In an action they say is “to preserve law and order,” Thailand’s army declared martial law, the BBC reports:

The military, which last took power in 2006, stated that the move which gives the army control of nationwide security was not a coup.

Martial law comes after a long-running political crisis, and months of escalating tensions between the government and the opposition.

Earlier this month a court ordered Prime Minister Yingluck Shinawatra and several cabinet ministers to step down.

Earlier today Bloomsberg News reported all the turmoil was taking its toll:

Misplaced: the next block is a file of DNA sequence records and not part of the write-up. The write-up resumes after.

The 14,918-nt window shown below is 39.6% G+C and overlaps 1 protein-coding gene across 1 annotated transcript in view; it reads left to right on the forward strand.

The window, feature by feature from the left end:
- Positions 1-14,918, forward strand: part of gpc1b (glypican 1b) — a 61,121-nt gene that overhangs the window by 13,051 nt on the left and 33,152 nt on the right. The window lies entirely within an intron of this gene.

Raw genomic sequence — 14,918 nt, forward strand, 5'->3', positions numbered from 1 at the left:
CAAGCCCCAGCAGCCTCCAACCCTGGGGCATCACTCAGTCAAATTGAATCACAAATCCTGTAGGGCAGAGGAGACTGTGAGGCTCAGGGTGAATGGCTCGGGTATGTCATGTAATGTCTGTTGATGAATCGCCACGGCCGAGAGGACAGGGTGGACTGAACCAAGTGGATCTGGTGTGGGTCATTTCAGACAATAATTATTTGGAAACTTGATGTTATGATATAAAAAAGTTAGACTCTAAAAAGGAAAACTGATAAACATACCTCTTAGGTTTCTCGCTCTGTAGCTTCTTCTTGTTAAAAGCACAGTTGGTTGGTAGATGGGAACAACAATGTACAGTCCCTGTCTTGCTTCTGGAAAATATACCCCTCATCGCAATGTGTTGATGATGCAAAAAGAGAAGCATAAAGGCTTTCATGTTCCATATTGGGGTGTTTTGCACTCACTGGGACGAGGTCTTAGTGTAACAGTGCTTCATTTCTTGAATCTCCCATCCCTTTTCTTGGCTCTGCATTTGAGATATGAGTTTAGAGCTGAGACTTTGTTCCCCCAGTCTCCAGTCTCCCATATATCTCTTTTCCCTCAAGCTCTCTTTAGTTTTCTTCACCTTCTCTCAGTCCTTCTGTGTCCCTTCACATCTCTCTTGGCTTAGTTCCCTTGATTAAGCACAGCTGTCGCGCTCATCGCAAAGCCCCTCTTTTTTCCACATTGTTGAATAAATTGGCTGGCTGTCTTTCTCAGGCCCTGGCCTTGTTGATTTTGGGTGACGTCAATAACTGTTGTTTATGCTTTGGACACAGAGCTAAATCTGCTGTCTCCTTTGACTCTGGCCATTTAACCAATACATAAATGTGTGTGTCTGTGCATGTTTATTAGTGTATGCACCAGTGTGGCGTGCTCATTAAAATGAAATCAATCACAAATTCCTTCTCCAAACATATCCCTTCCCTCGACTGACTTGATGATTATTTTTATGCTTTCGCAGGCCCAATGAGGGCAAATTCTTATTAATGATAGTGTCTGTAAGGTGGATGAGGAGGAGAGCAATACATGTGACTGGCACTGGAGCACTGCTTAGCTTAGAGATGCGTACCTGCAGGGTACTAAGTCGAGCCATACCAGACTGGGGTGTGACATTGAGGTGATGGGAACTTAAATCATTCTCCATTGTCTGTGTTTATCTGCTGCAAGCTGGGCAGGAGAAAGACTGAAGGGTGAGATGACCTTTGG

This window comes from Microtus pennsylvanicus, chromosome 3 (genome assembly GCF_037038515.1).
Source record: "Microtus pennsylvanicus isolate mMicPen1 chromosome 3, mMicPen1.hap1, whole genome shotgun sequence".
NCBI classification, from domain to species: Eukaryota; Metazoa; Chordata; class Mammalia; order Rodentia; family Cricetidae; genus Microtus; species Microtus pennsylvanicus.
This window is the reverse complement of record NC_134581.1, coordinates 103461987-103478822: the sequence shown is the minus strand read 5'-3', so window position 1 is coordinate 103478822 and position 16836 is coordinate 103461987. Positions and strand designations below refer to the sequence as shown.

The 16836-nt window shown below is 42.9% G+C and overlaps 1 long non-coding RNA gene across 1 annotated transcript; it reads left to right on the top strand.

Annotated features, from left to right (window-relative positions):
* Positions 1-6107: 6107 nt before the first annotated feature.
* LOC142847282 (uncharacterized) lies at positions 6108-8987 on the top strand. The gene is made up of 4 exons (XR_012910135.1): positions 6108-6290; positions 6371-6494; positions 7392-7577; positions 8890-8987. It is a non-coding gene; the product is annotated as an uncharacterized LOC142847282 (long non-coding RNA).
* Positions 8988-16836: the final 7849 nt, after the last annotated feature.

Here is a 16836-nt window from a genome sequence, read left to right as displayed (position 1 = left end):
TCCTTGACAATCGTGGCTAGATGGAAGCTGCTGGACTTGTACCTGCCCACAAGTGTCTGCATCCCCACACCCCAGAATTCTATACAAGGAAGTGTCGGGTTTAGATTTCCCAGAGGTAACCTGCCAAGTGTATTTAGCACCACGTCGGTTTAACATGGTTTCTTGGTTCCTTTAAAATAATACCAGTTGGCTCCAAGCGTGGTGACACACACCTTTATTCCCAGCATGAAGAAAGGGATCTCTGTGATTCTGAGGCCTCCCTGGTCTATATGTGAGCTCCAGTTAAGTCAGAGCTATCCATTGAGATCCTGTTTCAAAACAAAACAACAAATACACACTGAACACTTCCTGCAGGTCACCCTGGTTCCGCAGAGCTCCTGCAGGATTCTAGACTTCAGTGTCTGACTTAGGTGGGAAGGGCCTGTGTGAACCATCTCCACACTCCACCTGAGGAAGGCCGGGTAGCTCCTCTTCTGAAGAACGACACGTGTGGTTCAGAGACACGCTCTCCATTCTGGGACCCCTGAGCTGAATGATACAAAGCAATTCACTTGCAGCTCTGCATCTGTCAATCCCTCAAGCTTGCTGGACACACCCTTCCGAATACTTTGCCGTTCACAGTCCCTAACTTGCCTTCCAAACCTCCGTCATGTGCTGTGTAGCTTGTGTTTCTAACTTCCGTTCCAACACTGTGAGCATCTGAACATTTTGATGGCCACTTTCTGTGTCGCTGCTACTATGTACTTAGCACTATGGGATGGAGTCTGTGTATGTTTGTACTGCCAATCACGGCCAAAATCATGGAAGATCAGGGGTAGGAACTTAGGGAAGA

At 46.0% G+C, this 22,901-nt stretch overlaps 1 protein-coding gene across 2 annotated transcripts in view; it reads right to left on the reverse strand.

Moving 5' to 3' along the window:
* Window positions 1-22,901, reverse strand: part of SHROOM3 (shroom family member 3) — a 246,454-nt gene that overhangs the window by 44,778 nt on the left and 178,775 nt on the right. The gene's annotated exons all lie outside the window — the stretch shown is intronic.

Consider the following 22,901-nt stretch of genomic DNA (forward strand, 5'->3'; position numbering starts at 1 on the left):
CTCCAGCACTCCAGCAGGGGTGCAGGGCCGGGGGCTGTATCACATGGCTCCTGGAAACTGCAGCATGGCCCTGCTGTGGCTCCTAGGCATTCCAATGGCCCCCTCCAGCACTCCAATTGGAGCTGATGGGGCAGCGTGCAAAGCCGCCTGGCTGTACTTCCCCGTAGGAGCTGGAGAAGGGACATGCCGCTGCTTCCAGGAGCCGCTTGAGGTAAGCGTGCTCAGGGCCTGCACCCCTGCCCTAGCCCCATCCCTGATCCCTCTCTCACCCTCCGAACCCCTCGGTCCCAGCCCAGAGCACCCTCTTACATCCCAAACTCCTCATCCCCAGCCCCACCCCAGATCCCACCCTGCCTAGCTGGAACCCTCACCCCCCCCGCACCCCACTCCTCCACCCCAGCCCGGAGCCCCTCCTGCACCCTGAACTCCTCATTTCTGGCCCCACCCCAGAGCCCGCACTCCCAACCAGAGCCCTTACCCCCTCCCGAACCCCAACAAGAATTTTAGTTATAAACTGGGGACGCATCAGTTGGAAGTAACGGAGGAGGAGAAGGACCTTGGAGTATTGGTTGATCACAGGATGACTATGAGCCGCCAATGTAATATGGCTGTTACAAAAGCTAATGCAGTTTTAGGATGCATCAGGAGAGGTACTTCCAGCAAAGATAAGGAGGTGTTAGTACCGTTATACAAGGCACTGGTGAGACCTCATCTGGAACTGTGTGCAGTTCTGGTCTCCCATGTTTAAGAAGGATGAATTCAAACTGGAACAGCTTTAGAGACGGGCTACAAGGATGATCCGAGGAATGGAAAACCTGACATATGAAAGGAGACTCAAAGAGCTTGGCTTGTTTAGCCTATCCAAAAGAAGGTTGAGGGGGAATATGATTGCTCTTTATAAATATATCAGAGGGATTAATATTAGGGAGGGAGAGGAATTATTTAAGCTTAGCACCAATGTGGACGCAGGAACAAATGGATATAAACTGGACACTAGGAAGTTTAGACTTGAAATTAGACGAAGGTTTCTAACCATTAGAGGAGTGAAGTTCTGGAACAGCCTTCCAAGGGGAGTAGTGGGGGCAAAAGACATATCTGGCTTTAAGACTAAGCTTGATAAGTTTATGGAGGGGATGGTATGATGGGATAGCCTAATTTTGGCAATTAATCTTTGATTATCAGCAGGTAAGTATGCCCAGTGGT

Thailand’s political turmoil is wreaking greater damage on the economy than analysts had estimated, raising the stakes for leaders of the nation’s two main political camps to reach an accommodation.

Gross domestic product shrank 0.6 percent in the three months through March from a year earlier, the National Economic & Social Development Board said in Bangkok today, compared to the median estimate for a 0.4 percent expansion in a Bloomberg News survey of 23 analysts.

Thai production and tourism have been damaged by months of unrest, as opponents of ex-Prime Minister Yingluck Shinawatra mounted public protests and legal challenges that succeeded in removing her from office. Today’s report raises pressure on leaders from both sides to find a settlement, with no election date yet agreed to provide a government with a mandate.